The world’s oldest and continuously operating tequila maker Jose Cuervo is toasting to its successful transition from private company to publicly traded company, after Trumpnomic’s did not mar its public debut.
Early this month the company, that controls 30% of the tequila market, went public on the Mexican Stock Exchange (Bolsa Mexicana de Valores) in hopes of raising $700 million in an initial public offering (IPO). The IPO efforts were scuttled twice last year after candidate Donald Trump became President, a president that was decidedly not bullish on anything Mexican not even the people.
Trump’s election caused the peso to plummet, as his carnival barking barks included getting rid of the North American Free Trade Agreement and imposing high tariffs on Mexican imports to pay for a border wall. All bad news for any Mexican made products.
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The IPO actually raised $900 million and exceeded all expectations with a starting price of 34 pesos per share ($1.71) and Singapore’s Temasek Holdings took a pre-IPO 20% ownership position. The company operates out of Tequila, Mexico and is headquartered in Mexico City.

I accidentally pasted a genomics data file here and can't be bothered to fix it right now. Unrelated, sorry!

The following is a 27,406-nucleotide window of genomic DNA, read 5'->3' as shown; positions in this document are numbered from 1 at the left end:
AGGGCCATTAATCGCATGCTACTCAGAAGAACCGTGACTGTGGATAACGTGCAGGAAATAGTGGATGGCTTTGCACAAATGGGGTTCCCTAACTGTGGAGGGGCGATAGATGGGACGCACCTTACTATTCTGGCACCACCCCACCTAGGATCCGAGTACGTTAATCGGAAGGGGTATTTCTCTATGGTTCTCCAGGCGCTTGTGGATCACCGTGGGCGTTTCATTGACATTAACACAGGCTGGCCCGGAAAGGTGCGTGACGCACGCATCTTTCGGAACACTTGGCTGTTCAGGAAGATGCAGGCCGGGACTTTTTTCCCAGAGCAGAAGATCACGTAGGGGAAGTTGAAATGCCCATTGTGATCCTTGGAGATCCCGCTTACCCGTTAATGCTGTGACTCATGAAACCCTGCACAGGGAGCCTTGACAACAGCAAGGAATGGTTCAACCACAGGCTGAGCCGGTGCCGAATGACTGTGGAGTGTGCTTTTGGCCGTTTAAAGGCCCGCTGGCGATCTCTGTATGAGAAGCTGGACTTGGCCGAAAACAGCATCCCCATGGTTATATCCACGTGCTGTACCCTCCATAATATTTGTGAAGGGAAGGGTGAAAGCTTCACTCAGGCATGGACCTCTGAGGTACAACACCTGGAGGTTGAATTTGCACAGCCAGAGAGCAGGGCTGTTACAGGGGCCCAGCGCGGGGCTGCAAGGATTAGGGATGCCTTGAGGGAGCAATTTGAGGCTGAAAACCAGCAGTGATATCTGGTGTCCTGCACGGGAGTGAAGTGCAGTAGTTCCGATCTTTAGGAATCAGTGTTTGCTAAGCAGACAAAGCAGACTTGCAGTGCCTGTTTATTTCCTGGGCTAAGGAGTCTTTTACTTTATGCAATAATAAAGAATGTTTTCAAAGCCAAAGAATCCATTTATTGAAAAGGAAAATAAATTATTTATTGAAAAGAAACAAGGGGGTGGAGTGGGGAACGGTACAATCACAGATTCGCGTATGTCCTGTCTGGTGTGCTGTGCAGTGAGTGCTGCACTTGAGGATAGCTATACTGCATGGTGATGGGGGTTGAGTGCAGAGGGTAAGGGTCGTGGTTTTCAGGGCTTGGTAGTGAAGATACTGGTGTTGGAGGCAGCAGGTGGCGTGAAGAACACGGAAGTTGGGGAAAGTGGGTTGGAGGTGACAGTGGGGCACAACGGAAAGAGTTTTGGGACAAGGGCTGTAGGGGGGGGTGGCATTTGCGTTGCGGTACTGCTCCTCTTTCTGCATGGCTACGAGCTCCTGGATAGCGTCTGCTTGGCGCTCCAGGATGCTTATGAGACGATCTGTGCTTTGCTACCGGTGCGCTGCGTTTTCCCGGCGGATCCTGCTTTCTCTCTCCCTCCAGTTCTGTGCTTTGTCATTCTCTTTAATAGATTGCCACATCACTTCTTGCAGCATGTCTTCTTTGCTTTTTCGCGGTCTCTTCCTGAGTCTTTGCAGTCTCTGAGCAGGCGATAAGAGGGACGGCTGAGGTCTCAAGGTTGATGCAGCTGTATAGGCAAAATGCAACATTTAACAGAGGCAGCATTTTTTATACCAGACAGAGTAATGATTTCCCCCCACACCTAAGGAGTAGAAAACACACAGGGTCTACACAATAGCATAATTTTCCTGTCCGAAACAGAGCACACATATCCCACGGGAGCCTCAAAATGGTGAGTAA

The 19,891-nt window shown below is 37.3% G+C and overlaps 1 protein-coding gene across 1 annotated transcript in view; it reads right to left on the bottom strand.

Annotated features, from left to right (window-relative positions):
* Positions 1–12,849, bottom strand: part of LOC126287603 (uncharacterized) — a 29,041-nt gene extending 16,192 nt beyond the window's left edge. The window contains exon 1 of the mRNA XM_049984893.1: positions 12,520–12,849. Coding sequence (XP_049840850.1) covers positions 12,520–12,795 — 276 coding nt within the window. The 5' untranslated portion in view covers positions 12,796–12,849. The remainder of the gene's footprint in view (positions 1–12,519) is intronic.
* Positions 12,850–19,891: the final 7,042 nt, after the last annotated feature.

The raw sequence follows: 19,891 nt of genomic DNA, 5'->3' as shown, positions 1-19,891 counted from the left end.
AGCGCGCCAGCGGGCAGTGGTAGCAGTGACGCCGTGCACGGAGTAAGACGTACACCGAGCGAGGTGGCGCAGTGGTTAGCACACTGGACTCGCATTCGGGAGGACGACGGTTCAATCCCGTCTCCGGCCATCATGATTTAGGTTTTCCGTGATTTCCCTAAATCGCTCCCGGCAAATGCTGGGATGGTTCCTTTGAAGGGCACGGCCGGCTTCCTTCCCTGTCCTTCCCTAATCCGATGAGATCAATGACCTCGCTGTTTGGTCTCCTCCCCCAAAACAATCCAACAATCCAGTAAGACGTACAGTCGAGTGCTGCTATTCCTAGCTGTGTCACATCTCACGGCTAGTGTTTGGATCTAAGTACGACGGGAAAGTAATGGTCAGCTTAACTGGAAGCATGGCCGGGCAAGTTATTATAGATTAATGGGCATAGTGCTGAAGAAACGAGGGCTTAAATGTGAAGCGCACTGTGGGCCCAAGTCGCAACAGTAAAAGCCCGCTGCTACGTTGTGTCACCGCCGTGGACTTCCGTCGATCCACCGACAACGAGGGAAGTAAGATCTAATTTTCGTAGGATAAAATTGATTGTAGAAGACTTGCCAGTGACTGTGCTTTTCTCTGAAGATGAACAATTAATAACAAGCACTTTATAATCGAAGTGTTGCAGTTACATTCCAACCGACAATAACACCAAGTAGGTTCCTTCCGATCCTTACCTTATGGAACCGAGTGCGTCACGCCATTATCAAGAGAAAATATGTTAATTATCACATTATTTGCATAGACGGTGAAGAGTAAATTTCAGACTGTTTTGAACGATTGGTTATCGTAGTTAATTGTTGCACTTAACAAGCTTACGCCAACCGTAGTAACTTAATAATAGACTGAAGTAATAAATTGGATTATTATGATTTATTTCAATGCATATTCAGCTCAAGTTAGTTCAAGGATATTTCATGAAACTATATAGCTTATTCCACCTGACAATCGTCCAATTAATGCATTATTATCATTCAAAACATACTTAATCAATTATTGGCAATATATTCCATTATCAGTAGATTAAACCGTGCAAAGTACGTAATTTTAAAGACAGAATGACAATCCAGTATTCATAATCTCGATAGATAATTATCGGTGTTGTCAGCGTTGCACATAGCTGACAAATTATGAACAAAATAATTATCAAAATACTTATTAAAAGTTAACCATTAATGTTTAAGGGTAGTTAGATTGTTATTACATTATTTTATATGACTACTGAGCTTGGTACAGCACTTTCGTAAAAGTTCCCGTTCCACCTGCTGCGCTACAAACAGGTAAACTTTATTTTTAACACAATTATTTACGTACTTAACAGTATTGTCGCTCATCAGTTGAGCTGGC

The tequila maker was started by Don Jose Antonio de Cuervo y Valdes in 1758 after being granted the first mescal producing license from King Ferdinand VI of Spain – when Mexico was under Spanish rule.
Trumpnomics cannot trump the fact that tequila sales have increased over 100% since 2002 with the U.S. alone consuming 40 million gallons.
The company is controlled by the descendants of Don Jose de Cuervo and is currently run by Juan Domingo Beckmann, an eleventh-generation family member. The family remains majority shareholders of the publicly traded company (CUERVO.MX) and billionaires. The company plans to fund growth and make Tequila, Mexico a tourist mecca much like Napa Valley, with its new source of funds.
This week the stock was trading at 33.51 pesos per share.
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